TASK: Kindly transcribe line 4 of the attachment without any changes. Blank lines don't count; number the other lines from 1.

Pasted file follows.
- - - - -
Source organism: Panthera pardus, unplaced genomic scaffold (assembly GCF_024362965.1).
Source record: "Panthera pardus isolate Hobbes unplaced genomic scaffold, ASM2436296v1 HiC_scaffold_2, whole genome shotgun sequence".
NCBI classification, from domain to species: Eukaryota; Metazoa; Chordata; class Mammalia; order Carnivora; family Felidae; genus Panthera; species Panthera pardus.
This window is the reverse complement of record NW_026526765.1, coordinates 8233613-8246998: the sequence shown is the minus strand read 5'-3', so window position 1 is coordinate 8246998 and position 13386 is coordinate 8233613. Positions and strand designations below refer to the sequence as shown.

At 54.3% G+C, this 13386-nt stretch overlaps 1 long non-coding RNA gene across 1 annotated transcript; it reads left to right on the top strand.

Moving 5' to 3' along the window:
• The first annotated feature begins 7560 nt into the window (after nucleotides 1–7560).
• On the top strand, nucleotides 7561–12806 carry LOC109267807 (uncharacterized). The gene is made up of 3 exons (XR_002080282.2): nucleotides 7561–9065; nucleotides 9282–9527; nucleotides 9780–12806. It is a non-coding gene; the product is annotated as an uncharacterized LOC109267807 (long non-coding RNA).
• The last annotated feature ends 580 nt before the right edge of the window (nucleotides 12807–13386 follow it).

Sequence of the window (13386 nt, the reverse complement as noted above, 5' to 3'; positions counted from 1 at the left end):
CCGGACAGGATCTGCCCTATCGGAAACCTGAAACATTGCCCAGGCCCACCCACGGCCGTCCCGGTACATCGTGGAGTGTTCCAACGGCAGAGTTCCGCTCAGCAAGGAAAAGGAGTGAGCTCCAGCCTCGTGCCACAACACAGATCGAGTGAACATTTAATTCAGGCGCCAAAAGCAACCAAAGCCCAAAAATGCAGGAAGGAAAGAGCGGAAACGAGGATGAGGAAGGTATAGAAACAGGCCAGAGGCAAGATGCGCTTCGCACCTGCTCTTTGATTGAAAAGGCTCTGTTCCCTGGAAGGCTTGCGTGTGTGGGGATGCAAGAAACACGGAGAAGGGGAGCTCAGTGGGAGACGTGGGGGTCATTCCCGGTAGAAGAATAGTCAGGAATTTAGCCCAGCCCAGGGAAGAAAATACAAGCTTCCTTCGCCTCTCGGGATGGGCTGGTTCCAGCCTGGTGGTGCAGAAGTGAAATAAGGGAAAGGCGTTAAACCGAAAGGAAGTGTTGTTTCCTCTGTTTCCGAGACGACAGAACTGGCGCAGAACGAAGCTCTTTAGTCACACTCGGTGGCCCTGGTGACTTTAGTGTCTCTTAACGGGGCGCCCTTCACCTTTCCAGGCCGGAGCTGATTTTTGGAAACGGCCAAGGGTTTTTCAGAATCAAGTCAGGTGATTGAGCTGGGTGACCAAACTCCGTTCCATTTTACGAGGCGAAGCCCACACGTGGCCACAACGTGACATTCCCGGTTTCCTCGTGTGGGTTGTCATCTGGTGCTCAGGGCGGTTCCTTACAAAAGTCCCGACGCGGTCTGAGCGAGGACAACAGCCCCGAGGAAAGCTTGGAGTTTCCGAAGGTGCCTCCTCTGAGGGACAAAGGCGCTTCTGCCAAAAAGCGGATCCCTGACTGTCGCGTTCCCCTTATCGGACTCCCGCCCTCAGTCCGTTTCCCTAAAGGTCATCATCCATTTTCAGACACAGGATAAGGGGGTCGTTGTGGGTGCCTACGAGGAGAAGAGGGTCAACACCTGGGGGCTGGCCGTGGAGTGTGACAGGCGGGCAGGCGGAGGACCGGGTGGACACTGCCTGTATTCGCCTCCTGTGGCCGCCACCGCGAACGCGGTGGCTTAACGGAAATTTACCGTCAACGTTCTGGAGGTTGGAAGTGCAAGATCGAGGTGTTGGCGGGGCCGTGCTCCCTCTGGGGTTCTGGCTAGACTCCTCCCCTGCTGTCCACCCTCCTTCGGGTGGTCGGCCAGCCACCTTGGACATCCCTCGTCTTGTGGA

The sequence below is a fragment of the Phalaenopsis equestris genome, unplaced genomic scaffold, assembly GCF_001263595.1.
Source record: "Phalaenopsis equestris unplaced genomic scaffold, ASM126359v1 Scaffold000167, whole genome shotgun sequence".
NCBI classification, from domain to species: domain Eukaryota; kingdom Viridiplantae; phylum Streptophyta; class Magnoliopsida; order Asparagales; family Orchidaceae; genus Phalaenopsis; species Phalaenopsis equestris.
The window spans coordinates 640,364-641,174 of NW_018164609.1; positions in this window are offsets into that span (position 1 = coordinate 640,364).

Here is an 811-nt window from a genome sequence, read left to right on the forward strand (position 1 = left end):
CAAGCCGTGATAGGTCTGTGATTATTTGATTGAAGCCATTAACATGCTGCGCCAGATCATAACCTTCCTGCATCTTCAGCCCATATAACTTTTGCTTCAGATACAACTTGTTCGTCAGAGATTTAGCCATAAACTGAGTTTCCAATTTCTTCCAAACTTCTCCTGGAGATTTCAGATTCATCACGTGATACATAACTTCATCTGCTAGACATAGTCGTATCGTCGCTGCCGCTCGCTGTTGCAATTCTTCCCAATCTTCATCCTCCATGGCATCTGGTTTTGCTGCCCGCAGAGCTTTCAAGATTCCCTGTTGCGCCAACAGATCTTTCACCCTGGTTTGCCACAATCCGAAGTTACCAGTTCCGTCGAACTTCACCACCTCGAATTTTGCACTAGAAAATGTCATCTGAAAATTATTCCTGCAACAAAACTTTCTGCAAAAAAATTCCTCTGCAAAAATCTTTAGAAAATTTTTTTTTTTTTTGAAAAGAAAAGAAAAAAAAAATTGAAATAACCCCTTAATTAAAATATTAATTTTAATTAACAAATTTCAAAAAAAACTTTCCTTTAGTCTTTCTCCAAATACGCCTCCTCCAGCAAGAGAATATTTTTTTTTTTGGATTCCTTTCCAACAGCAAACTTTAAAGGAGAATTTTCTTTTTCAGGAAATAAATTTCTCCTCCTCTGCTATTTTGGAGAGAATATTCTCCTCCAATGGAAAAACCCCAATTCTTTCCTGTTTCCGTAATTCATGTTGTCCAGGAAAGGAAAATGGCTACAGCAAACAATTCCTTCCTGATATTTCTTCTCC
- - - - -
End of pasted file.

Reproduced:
This window is the reverse complement of record NW_026526765.1, coordinates 8233613-8246998: the sequence shown is the minus strand read 5'-3', so window position 1 is coordinate 8246998 and position 13386 is coordinate 8233613. Positions and strand designations below refer to the sequence as shown.